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Michael Landsberg’s #SickNotWeak Turns the Volume Up on the Conversation Around Depression

Monday 04th, February 2019 / 16:37
by Lauren Edwards

“Silence is suicide’s biggest ally,” says long-time TSN reporter Michael Landsberg, over the phone from one of the stops of his #SickNotWeak Canadian tour. He travels across the country with the focus of spreading his message about depression, “the invisible disease” he has been suffering from for 20 years.

Landsberg founded #SickNotWeak in 2009 as a community platform that recognizes depression’s looming voice and encourages more people to open up about their experiences to help end its stigma. One of the weapons depression uses to induce suffering are the negative connotations associated with having a mental illness.

“Dialogue within the community is how you disarm the stigma,” states Landsberg.

In 2013, he released Darkness and Hope: Depression, Sports, and Me, a memoir that featured elite athletes like Olympian Clara Hughes, Stanley Cup winner Stéphane Richer and World Series winner Darryl Strawberry speaking about their struggles within the sports industry. It would later receive a nomination for a Canadian Screen Award for Best History or Biography Documentary.

Moving from film to stage, Landsberg says that “if you’re a decent speaker, doing it face-to-face with people is way more powerful than any other format. I think every individual benefits from it, from hearing someone talk about it. I know when I speak to a group of a couple hundred people, at least one person will walk out of there and see themselves differently. That it will change their life.”

Landsberg exudes confidence as he speaks eloquently about depression. Committing time to talk about his personal battle, he explains, “It works both ways. When people feel like they’re understood, because I know what’s been going on in their brain, I feel understood as well.”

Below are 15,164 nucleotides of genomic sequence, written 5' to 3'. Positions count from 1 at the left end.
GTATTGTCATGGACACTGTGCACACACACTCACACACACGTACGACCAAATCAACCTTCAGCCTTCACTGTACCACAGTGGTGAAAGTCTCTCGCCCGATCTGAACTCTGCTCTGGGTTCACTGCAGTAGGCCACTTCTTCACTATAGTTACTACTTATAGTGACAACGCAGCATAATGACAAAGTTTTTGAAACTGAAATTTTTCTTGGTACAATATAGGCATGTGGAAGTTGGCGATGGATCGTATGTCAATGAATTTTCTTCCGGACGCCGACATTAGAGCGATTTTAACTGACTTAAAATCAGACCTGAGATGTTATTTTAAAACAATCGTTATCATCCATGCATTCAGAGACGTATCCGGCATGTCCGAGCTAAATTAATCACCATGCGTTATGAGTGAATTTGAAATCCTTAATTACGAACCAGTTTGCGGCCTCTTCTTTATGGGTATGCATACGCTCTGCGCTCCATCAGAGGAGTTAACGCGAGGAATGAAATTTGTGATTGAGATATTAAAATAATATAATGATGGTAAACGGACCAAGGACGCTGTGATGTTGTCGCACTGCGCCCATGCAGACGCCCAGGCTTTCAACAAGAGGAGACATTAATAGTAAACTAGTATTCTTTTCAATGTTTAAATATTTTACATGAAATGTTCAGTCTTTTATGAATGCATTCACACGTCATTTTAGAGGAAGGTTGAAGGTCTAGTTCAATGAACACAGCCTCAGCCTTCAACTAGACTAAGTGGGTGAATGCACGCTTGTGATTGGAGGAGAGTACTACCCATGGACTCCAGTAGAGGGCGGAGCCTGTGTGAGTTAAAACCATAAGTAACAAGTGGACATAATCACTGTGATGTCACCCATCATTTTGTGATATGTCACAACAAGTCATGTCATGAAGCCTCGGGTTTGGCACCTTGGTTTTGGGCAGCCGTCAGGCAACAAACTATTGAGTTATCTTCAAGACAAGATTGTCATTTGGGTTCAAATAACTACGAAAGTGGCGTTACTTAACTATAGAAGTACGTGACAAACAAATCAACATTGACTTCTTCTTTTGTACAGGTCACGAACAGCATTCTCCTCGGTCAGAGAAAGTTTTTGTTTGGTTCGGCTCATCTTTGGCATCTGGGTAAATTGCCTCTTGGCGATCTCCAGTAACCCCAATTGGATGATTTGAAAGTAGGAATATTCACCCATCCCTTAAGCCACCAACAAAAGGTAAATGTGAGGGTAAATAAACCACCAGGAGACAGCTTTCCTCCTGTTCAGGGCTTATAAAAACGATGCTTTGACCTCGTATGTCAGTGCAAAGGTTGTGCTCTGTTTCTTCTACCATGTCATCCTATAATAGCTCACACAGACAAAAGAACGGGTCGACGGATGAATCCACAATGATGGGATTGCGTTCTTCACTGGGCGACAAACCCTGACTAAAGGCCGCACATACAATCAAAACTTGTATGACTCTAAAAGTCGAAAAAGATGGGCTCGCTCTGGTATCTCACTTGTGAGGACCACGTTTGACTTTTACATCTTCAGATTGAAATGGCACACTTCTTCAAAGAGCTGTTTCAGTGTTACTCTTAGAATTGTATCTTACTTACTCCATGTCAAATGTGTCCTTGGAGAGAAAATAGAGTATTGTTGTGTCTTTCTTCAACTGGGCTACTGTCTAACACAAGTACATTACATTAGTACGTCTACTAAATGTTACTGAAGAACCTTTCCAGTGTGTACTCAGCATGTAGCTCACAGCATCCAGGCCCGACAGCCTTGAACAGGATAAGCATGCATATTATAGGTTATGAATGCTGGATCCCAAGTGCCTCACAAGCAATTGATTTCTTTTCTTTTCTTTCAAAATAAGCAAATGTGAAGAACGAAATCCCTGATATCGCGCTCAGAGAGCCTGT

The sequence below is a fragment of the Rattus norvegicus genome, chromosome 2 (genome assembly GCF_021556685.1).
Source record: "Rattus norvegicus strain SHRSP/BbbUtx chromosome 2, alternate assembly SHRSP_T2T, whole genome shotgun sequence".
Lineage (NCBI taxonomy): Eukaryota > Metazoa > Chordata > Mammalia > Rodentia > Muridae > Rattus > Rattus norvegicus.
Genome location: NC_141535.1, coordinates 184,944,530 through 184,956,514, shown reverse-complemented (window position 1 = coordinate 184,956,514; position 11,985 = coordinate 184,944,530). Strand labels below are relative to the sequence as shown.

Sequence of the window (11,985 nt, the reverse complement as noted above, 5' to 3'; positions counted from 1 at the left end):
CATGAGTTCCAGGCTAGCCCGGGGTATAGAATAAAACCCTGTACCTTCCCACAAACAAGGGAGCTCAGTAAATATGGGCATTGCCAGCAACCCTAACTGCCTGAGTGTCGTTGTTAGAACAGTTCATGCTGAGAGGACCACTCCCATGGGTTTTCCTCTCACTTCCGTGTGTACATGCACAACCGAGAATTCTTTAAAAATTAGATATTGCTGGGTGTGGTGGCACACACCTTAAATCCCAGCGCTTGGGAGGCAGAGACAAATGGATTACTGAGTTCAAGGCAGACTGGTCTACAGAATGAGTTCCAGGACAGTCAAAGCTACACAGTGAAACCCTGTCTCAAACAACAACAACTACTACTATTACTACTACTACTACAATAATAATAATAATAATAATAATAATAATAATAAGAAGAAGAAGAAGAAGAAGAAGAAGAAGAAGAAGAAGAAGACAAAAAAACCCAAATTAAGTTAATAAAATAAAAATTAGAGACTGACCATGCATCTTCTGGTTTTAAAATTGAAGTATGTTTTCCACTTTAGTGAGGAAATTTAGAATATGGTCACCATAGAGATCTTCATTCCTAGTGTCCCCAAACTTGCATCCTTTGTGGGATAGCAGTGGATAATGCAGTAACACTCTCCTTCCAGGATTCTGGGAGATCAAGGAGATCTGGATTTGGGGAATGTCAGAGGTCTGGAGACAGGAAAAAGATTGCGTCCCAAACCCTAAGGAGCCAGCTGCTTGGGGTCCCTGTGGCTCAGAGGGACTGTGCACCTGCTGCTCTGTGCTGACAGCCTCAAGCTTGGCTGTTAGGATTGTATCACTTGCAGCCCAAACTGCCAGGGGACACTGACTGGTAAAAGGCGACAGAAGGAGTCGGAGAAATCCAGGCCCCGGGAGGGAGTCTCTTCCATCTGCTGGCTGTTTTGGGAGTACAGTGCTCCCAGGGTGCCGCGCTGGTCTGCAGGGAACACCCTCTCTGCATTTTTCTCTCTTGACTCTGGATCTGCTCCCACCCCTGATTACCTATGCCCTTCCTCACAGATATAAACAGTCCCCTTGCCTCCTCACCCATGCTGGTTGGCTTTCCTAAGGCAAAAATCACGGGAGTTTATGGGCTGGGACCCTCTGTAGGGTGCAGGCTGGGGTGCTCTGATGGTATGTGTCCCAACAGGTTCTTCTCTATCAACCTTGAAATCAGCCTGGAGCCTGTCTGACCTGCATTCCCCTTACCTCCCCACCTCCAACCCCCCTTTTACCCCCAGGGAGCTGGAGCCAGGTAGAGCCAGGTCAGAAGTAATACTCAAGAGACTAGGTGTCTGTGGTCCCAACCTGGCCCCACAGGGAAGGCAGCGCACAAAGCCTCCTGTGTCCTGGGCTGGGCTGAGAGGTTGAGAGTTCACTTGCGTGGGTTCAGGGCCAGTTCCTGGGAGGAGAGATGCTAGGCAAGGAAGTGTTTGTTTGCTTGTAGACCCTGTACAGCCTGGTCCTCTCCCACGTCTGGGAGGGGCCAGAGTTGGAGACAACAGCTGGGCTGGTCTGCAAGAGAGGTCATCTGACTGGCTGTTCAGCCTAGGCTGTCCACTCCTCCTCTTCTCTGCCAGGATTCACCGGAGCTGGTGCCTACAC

There is no doubt a bigger stigma with men about mental illness. A contributing factor could be young boys conditioned that they are not allowed to cry and should instead “man up.”

According to Statistics Canada’s 2012 Canadian Community Health Survey on Mental Health, about one in five Canadians have experienced depressive thoughts at some point in their lives. Statistically, women are more likely to experience depression than men – however, “Men will suffer in silence because they think it is a weakness, and do not want to show it,” Landsberg explains.

#SickNotWeak could also benefit parents, especially those faced with their children opening up to them about suicidal thoughts. However, the reality nowadays is that many kids may not feel comfortable going to their parents for help. “It would be a little easier if parents mentioned it first,” Landsberg suggests. With a reduced stigma, perhaps the next generation will feel they can ask for help without fear. “The way we get to that position is from talking about it, from desensitizing people,” says Landsberg, “This is not a weakness, not self-inflicted. This is an illness, like anything else.”

If you would like to know more, check out sicknotweak.com and @SickNotWeak on Twitter.

Michael Landsberg speaks at Congregation Beth Israel on February 13, in support of #SickNotWeak.

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